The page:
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Rose-Hulman is Accelerating its Drive to Become a Multicultural Community
December 19, 2014
Aggressive Goals: By 2020, Rose-Hulman would like women to represent a third of the annual freshman class, and double the number of African-American students on campus. (Photo by Shawn Spence)
When Chemistry and Biochemistry Professor Luann Tilstra, PhD, walks across campus these days, she likes what she sees.
“Twenty years ago, every face I saw was a white male face. Now, I see black, brown, Chinese, Japanese, and Korean faces. I see women. I see men. I see clusters of people talking about something, and they don’t all look alike or speak the same language,” Tilstra says. “Diverse groups are working together in problem solving.”
Tilstra, director of Rose-Hulman’s Center for Diversity since its launch in 2011, says the college has made tremendous strides in improving the diversity of its student body.
“We are on a very steep curve of improving our climate of respect and understanding,” she says, adding that eventually she would like there to be “no dominant culture.”
Tilstra’s view is common throughout Rose-Hulman. From the board of trustees to administrators, faculty, staff, and students, there is energy around the goal of improving campus diversity.
Progress Being Made in Several Areas
Diversity A Priority: Leadership believes Rose-Hulman must become more diverse in order to retain its national reputation and corporate recruiting. (Photo by Chris Minnick)
During the last five years, Rose-Hulman has doubled the number of international and Hispanic-American students, and increased its population of women and African-American students. But the school has a long way to go before it reflects the diversity that corporations need for their engineering teams of tomorrow.
“When the environment gets to the point where we have all dimensions of diversity in the student body, faculty, and staff—when it feels natural and is expected—that will be a signal that we have crossed the threshold,” says trustee Darin Moody, a 1987 chemical engineering alumnus who is vice president of corporate engineering at Eli Lilly and Company.
Rose-Hulman’s leadership believes that the school must become more diverse in order to retain its No. 1 ranking as the nation’s top undergraduate engineering school, and to maintain corporate recruiting. Further, the school can’t prepare its students to work in diverse teams unless it exposes them to multicultural experiences as undergraduates.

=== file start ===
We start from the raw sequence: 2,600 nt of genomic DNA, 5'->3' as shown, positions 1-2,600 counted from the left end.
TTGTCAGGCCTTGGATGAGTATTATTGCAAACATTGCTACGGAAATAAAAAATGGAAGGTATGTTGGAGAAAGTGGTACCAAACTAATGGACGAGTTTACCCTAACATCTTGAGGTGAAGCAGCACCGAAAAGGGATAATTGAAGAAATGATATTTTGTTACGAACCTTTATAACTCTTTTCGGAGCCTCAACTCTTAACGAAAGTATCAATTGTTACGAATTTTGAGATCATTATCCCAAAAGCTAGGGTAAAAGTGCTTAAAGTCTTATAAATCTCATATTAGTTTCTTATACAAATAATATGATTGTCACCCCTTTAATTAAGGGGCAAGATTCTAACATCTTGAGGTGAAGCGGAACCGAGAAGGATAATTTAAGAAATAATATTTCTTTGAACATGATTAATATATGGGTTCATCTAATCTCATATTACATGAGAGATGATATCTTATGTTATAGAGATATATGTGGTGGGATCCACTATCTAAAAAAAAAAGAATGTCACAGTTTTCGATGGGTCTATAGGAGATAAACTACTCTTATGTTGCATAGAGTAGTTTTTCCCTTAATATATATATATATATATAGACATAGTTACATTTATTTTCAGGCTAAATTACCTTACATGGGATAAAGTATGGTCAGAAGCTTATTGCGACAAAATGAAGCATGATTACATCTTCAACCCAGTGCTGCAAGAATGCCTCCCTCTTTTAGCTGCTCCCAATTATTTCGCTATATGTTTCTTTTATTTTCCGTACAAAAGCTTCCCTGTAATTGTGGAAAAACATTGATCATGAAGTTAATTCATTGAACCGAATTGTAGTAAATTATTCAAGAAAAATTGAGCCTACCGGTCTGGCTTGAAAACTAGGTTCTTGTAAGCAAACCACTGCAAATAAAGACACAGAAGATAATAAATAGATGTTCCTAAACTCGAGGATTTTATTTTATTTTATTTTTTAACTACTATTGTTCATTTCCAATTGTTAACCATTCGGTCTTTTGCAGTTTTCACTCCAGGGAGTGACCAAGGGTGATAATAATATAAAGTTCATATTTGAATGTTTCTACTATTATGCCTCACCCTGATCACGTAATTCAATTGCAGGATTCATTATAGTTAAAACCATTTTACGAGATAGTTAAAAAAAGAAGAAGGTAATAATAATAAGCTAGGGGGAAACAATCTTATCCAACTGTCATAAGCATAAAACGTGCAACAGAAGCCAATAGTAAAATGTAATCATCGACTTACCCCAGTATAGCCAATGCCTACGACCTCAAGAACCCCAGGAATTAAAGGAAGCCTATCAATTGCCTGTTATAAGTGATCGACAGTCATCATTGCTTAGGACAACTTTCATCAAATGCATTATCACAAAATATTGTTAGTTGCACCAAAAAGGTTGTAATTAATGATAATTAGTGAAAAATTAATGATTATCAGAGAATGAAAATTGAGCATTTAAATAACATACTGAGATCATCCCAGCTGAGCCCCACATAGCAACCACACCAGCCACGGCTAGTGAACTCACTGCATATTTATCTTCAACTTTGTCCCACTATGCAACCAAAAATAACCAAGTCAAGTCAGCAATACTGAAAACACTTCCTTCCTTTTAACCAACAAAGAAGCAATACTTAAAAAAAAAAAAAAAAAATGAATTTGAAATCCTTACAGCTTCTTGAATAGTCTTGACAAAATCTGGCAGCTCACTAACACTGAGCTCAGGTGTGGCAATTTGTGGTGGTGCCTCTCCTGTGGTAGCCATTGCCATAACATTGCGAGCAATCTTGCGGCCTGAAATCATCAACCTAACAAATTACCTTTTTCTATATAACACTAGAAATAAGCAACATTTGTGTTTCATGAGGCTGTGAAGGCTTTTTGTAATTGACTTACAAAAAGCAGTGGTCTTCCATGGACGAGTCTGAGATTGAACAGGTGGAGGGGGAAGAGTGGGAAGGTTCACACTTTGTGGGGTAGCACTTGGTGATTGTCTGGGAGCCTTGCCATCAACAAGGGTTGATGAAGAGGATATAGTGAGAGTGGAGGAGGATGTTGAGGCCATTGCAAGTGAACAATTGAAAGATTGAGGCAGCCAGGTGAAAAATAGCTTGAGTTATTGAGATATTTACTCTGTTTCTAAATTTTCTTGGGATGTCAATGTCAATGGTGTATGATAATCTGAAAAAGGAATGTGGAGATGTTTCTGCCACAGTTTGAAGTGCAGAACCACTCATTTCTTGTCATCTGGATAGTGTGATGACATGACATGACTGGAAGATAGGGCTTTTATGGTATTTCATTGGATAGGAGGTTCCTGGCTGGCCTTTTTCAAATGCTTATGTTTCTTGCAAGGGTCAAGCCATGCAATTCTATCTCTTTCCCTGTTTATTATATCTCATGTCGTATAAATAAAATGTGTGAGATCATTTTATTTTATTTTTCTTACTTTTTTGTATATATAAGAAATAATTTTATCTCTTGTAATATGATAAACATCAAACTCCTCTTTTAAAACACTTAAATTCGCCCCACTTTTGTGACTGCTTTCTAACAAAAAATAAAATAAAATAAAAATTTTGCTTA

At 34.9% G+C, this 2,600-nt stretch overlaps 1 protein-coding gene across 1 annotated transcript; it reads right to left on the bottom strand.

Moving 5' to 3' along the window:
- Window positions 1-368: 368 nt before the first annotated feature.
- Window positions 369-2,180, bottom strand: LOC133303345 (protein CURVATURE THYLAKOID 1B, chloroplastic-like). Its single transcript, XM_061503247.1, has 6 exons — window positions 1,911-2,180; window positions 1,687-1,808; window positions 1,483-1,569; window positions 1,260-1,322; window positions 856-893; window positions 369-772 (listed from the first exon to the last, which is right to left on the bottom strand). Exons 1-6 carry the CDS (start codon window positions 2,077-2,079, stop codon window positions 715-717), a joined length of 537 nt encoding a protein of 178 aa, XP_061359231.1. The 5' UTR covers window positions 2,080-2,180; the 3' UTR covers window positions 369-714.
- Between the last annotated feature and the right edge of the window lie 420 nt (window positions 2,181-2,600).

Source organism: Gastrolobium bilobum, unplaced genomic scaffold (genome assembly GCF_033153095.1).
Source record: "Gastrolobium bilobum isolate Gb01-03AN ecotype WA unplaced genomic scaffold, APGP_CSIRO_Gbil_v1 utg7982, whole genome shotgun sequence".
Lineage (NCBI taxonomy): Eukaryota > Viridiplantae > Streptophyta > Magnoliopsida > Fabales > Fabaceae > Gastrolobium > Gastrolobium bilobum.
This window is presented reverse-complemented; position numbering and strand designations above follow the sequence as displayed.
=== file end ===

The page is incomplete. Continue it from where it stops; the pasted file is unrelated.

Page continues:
“The quality of life has improved immeasurably by adding diversity to the campus,” says Jim Goecker, vice president for enrollment management and strategic communication. “Our students are exposed to different kinds of viewpoints and have the opportunity to interact with different kinds of people. Our graduates are working in a very diverse world, so being educated in that kind of environment is incredibly important.”
Rose-Hulman is gaining traction in the Hispanic-American community, where the school’s family-oriented message resonates, and the institute exceeds the national engineering average when it comes to women, who represent 22 percent of the 2014 Rose-Hulman freshman class.
Goecker has aggressive goals for further improving campus diversity. By 2020, he would like to see women represent a third of the freshman class. Other goals are to double the number of African-American, Hispanic-American, and multiracial students.
“These are real stretch goals, but ones I believe we can attain,” Goecker says.
Alumni Blaze Trails for Diversity
Industry Advice: Trustee Darin Moody, an alumnus and vice president of corporate engineering with Eli Lilly and Company, contributed to a recent diversity summit with executives from leading Midwest technology companies. (Photo by Shawn Spence)
Alumni who were trailblazers while at Rose-Hulman are helping transform the school by changing attitudes, along with the gender and racial makeup of the student body.
Improving diversity is “important for the long-term prosperity of the school,” Moody says. He adds that Rose-Hulman needs to close the gap with other engineering schools that are doing a better job at recruiting a diverse student body. For example, Harvey Mudd College’s Class of 2018 is 47 percent women and 60 percent non-white.
“If you believe that Rose-Hulman has a role to play as a leader in defining the future of what engineering and science education, then we must set the standards with a very diverse faculty, staff, and student body,” Moody says.
Trustee Warren Mickens, vice president of operations at CenturyLink, came from an all-black high school in Gary, Indiana to become the only African-American in Rose-Hulman’s 1977 graduating class. He finds that the ethnically diverse students on Rose-Hulman’s campus today are just as driven as he and his classmates were in 1977.
“Despite the lack of diversity in the old days, if you bought into the Rose-Hulman model, it worked,” Mickens says. “When you look at the campus today, it’s still all about quality people and performance. It’s the same kids. They just look a little bit different.”
Dexter Jordan, associate director of admissions and multicultural recruitment, says Rose-Hulman’s track record of retaining and graduating students from underrepresented populations put the institute in a good position to reach its goals.
“We are trying to reach that critical mass of students of color so that when students come to look at Rose-Hulman, they will feel comfortable with the atmosphere here,” Jordan says.